Why Meta Platforms sank 16.7% in June

The social media giant is warning about tough times ahead for the company.

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Red arrow going down symbolising a falling share price.

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This article was originally published on Fool.com. All figures quoted in US dollars unless otherwise stated.

What happened

Shares of Meta Platforms (NASDAQ: META) dipped 16.7% in June, according to data from S&P Global Market Intelligence. The social media conglomerate that owns Facebook, Instagram, and WhatsApp is slowing down hiring this year and was probably affected by the broad market sell-off in technology stocks last month. Shares of the stock are now down more than 50% this year, marking one of the worst drawdowns in the company's history.

So what

There was no official news from Meta Platforms this month, but, being one of the most valuable companies in the world, there was plenty of other news to dig into.

First, on June 30, Reuters reported that CEO Mark Zuckerberg told employees the company would be slowing down hiring this year. That's better than layoffs, which a lot of technology companies are going through right now, so I don't think it's a huge concern for Meta Platforms shareholders, but the stock was still down big following the news. Zuckerberg and the executive staff are scaling back hiring because they're seeing what they're calling one of the worst business drawdowns in the company's history. Since Facebook and Instagram both make money selling digital advertising space, an economic downturn is likely to hurt its bottom line -- less consumer spending means less spending on advertising.

This may already be showing up in Meta's financial results. Revenue grew only 7% year over year last quarter, one of the slowest in the company's history, and could be headed for worse results in the next few quarters. It's also dealing with Apple's new iOS privacy changes, which severely impeded Meta's ability to target advertisements effectively. Investors are also probably worried about TikTok, the gigantic social network that exploded out of China a few years back. It's very popular among younger social media users and could threaten Instagram's business this decade.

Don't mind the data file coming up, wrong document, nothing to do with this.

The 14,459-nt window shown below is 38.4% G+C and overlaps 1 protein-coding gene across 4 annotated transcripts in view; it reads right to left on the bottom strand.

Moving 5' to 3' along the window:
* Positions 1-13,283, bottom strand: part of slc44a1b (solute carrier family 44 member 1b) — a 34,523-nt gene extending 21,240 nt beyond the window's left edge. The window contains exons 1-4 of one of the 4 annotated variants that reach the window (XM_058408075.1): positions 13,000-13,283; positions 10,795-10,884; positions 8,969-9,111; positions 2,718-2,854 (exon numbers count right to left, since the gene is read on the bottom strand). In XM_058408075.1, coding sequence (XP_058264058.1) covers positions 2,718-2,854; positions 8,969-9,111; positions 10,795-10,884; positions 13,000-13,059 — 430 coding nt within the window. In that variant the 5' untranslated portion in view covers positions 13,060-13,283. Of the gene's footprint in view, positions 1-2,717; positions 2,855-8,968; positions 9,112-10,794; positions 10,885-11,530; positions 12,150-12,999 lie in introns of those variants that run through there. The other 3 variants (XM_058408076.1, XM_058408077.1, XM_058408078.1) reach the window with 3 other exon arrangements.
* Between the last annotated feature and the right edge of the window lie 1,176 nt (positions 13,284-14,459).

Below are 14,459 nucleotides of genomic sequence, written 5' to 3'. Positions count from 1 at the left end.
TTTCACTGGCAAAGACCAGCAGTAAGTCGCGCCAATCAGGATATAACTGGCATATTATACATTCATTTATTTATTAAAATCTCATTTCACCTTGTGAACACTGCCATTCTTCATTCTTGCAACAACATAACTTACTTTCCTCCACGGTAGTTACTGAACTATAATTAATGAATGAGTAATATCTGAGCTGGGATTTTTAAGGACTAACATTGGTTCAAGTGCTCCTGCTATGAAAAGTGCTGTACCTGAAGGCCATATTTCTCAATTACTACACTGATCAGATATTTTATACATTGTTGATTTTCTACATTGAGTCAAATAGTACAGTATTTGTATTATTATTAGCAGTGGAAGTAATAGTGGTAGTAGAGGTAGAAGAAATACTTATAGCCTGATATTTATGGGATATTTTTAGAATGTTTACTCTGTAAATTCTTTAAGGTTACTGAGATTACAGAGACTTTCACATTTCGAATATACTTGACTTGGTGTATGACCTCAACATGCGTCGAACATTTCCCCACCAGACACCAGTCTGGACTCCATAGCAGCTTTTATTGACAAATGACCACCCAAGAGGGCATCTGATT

Lastly, the downturn in the Nasdaq 100 Index put a hurt on Meta's stock, as it did for most technology companies last month. The index was down a little less than 10% in the month.

Now what

Down so much this year, Meta Platforms now trades at a market cap of "only" $450 billion. With $40 billion in free cash flow generated over the past 12 months, the stock trades at a very cheap price-to-free cash flow (P/FCF) multiple. While there are some short-term concerns to be worried about with Meta's business, now could be a solid time to buy if you're a long-term believer in the company. 

This article was originally published on Fool.com. All figures quoted in US dollars unless otherwise stated.

Brett Schafer has no position in any of the stocks mentioned. The Motley Fool Australia's parent company Motley Fool Holdings Inc. has positions in and has recommended Apple. The Motley Fool Australia's parent company Motley Fool Holdings Inc. has recommended the following options: long March 2023 $120 calls on Apple and short March 2023 $130 calls on Apple. The Motley Fool Australia has recommended Apple. The Motley Fool has a disclosure policy. This article contains general investment advice only (under AFSL 400691). Authorised by Scott Phillips. 

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